In general, chelators (Additional file 1: Figure S1) can be distinguished as cyclic (DOTA, NOTA, TRAP), associated with high thermodynamic stability, or acyclic (DFO, DTPA, HBED, THP), linked to a high kinetic stability that allows for higher labelling efficiency [12, 15,16,17,18,19]. For example, Blower et al. demonstrated that THP derivatives are superior in terms of labelling kinetics [20] compared to BFCs with cyclic chelating functionalities and the novel THP-conjugated radiopharmaceuticals are under evaluation to prove their full viability in vivo for different targeting vectors.

Special chelators like TRAP offer good properties in general, but are predominantly seen in the context of multivalent applications. The DATA scaffold represents a unique approach to chelator design in that the chelating moiety is a hybrid, possessing both cyclic and acyclic character. It is believed that flexibility of the acyclic portion (6′ nitrogen and associated acetate function) facilitates rapid complexation, whilst the preorganised cyclic portion minimises the energy barrier to complexation and inhibits decomplexation processes [21, 22]. The favourable radiolabelling kinetics of the DATA chelators, ambient temperature, and pH 4–6.5, along with the excellent stability of the forming 68Ga-chelates, justified the development of a bifunctional derivative [23]. We recently reported on the synthesis and 68Ga-radiolabelling of the first DATA peptide conjugate, DATA-TOC (Fig. 1) [23].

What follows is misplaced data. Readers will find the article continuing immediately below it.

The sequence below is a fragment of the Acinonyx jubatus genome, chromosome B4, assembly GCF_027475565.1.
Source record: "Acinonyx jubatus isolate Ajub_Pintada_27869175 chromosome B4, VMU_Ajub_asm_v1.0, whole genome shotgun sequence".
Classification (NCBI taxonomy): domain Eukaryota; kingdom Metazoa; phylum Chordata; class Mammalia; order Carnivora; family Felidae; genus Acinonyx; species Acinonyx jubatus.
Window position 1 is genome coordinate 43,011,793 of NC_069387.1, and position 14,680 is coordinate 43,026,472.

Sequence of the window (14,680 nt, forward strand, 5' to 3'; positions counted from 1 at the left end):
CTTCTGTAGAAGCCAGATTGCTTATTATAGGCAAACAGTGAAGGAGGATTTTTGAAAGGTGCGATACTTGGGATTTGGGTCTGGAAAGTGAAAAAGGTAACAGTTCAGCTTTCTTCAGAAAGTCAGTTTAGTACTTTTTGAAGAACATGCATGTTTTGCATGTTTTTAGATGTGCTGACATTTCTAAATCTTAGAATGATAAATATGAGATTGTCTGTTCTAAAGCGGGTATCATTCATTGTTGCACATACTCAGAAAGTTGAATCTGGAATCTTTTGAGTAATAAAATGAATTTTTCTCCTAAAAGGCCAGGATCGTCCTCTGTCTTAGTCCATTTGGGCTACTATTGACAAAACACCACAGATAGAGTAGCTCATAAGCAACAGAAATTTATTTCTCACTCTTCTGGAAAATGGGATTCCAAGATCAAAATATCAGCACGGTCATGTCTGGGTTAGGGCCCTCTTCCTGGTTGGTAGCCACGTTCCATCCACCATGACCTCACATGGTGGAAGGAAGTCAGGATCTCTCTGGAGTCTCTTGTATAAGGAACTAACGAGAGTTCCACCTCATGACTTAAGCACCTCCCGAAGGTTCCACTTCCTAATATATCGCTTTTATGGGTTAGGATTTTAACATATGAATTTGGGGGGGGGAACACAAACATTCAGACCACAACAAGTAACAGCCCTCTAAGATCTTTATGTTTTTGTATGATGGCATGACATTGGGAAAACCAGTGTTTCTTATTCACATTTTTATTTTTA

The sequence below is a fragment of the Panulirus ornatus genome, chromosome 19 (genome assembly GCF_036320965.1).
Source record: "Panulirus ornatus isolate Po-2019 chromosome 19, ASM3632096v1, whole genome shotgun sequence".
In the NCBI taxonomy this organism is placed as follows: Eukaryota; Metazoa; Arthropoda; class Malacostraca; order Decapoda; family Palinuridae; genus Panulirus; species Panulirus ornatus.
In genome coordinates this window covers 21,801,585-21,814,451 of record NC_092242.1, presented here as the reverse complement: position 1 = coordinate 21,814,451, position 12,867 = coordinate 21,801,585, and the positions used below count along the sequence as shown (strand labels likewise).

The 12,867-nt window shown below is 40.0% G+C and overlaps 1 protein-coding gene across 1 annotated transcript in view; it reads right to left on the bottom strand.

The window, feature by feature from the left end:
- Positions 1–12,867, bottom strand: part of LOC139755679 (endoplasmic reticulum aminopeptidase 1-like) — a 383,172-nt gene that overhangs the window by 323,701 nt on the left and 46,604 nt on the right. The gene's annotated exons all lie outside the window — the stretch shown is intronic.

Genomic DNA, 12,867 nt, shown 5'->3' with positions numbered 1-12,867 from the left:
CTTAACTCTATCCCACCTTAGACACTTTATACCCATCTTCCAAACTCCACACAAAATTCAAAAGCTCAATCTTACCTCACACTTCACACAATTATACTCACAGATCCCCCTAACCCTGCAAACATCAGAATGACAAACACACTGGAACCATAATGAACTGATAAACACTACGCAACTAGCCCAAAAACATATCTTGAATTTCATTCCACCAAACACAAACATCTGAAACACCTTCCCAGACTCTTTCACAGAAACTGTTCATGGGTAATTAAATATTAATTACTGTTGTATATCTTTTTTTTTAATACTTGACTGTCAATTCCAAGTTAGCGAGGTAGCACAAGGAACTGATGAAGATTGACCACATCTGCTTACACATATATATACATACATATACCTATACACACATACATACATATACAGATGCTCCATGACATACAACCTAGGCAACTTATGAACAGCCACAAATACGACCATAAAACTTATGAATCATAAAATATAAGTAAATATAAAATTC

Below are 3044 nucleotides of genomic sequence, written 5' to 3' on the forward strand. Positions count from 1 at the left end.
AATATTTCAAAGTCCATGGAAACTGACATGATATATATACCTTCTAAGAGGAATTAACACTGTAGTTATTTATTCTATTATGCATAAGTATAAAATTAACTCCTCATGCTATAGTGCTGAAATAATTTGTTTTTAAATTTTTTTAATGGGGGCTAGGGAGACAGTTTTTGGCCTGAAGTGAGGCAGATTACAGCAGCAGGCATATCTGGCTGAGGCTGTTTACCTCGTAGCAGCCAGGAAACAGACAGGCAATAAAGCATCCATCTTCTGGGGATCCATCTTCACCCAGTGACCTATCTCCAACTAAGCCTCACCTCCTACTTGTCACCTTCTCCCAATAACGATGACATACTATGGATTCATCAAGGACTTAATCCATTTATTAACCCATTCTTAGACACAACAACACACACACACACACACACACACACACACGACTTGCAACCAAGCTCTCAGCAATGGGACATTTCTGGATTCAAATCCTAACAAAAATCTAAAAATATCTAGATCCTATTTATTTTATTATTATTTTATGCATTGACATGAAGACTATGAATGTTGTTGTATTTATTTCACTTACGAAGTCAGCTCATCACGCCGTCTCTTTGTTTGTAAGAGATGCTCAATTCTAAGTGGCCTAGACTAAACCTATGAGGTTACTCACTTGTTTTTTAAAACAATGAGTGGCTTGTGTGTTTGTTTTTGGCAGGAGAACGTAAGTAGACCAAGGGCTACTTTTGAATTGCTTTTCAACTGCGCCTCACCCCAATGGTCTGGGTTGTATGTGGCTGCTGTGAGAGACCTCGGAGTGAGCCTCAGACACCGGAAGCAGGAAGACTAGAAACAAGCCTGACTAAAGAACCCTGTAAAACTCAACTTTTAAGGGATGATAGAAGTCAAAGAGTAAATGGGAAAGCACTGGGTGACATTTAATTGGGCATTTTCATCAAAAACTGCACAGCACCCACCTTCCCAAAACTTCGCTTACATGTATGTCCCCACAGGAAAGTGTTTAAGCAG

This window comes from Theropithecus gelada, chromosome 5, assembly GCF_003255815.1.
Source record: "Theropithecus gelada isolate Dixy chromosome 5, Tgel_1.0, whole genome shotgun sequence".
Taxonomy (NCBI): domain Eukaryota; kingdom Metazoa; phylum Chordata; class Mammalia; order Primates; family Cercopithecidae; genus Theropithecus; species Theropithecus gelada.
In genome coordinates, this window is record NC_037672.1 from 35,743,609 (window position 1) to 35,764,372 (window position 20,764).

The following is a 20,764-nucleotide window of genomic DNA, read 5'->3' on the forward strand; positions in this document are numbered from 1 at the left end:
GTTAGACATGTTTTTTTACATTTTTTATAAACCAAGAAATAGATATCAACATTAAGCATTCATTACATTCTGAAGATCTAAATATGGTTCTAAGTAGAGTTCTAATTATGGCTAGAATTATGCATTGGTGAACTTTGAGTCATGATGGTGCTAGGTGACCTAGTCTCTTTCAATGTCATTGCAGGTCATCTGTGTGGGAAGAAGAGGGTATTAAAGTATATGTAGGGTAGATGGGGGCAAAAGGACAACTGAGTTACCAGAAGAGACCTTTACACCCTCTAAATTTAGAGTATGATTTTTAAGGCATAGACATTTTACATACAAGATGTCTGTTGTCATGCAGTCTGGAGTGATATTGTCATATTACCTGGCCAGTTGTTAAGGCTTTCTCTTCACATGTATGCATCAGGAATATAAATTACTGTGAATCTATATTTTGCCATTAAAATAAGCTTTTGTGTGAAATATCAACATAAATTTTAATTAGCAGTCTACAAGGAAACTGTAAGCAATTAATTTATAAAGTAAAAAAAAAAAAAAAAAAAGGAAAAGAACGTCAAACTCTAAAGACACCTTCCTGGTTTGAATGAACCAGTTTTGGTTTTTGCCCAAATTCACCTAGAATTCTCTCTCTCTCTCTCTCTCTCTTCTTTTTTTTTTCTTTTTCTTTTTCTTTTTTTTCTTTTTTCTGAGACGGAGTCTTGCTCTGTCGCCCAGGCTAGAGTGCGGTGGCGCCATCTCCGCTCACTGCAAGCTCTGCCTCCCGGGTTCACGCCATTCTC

Fig. 1
figure1

Structures of TOC coupled with a DATA and b DOTA. Chelator structures are highlighted

Following the promising results of the initial work with uncoupled DATA-BFCs, the aim was to evaluate the suitability of a DATA-BFC with an established vector for comparison with the current clinical standard. Therefore, [68Ga]Ga-DATA-TOC was selected as the first target for comparison with [68Ga]Ga-DOTA-TOC as the clinically established reference in a series of biological in vitro and in vivo models expressing the somatostatin subtype 2 receptor (hSST2), specifically (i) competition binding assays in human SST2/3/5-positive cell membranes, (ii) biodistribution and small animal PET imaging in a preclinical mCherry-expressing mouse phaeochromocytoma (MPC-mCherry) model with high SST2 density [24, 25], and (iii) clinical studies in a patient previously diagnosed with NETs. This direct comparison will reveal the influence of a DOTA-to-DATA chelator-switch on the biological behaviour of 68Ga-labelled DOTA-TOC.